Subcutaneous emphysema, pneumomediastinum and pneumoperitoneum after diagnostic colonoscopy for ulcerative colitis: a rare but possible complication in patients with multiple risk factors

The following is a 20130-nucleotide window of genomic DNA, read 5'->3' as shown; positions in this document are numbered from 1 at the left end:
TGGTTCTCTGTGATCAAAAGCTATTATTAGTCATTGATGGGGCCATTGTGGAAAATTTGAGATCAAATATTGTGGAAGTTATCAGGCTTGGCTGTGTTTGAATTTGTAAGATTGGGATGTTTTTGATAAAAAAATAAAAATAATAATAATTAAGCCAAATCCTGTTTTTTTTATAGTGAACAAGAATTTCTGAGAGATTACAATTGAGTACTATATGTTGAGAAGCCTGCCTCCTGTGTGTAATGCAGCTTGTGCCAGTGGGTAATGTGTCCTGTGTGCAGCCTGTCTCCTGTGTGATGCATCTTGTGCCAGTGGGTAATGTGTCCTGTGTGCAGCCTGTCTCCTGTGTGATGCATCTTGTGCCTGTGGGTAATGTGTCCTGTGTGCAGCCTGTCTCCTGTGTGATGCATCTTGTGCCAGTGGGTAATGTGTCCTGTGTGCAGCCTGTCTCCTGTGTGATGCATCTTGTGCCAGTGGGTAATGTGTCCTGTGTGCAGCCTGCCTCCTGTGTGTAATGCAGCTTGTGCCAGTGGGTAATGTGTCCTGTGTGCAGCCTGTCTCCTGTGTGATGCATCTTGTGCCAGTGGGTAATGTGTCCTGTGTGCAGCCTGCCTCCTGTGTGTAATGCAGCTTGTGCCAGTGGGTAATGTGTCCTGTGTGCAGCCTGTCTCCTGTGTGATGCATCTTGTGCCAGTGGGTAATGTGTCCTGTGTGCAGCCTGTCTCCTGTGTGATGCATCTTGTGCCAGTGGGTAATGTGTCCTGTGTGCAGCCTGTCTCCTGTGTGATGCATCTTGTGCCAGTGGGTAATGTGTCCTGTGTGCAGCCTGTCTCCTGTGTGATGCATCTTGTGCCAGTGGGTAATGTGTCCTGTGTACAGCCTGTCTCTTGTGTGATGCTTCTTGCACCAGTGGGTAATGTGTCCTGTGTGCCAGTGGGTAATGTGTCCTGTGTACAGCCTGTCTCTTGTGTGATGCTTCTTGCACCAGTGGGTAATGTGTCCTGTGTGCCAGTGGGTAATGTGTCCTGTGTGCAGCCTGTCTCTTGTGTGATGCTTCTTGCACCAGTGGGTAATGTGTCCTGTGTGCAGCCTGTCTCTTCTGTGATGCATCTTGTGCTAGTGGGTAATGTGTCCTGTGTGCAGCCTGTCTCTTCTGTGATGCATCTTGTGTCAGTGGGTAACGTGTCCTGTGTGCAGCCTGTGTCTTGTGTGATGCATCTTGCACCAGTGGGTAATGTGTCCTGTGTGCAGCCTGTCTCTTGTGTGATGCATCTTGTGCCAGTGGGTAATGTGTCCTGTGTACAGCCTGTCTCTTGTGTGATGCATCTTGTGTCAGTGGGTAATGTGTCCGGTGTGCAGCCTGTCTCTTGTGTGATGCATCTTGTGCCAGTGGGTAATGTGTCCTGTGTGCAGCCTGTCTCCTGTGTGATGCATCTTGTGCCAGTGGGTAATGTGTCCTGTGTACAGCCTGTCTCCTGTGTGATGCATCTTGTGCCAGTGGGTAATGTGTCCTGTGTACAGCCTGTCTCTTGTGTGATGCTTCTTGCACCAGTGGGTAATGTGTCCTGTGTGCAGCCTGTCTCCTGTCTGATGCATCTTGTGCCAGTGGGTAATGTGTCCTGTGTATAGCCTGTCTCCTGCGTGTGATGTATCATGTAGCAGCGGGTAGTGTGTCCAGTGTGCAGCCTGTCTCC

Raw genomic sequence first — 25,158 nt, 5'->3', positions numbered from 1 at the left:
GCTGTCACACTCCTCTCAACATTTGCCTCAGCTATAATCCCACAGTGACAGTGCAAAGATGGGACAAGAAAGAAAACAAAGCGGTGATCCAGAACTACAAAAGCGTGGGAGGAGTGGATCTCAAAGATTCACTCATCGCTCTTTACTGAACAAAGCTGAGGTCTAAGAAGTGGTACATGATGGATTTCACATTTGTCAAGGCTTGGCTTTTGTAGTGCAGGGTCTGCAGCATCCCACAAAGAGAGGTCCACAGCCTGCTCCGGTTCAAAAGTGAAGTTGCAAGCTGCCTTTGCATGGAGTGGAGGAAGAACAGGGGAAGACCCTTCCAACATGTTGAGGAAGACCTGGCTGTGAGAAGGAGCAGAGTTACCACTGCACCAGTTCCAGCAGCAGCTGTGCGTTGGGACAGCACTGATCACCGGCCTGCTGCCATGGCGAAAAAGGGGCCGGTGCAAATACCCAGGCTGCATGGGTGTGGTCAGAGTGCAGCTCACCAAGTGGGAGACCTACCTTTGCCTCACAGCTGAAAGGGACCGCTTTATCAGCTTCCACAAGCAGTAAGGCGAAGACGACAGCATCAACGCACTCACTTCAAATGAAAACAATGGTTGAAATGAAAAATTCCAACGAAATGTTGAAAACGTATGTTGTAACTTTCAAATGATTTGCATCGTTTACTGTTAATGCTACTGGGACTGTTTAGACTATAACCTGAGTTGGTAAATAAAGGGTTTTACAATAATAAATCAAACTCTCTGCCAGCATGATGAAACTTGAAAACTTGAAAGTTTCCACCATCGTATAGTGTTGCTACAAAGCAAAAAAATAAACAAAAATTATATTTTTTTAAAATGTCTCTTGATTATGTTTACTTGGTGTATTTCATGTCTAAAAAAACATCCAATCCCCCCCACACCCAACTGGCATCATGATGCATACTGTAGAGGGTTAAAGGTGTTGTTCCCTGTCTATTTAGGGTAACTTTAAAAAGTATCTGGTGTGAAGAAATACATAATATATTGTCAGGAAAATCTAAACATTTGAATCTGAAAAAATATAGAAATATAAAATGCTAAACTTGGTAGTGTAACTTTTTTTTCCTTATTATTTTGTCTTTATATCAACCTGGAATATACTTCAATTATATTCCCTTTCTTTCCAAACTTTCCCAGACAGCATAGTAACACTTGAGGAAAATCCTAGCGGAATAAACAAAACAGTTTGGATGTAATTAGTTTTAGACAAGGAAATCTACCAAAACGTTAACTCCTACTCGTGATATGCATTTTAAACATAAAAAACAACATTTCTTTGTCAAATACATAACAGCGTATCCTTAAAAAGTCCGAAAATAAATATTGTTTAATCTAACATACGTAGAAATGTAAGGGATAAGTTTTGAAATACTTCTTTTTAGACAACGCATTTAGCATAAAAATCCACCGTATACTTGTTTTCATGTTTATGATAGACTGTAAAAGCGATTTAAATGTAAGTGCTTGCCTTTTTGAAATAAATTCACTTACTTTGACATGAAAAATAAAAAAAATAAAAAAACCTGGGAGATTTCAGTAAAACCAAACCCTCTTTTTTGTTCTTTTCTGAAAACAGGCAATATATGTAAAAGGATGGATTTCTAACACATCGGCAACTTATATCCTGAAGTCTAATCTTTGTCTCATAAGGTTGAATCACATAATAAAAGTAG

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Colonoscopy is regarded as a safe procedure, but complications may occur. The most dreaded are perforation and massive bleeding of the colon. The incidence of perforation is low but, despite increased experience with the procedure, it remains unchanged over time and in a large population study ranges from 0.6 to 1 per 1.000 procedures, depending on the centre and the data source. Few studies have assessed risk factors for colonoscopy-related bleeding and perforation. Gatto et al. have reported that there was a significant trend in the incidence of perforation with increasing age, people aged 75 years or older having a fourfold risk as compared to those aged 65–69 years; same results were obtained by Levin et al. in a series of more than 16.000 colonoscopies. The risk for adverse events has been also associated with comorbidity: diabetes, stroke, cardiovascular disease, chronic obstructive pulmonary disease. Moreover, risk factors for the development of perforations are...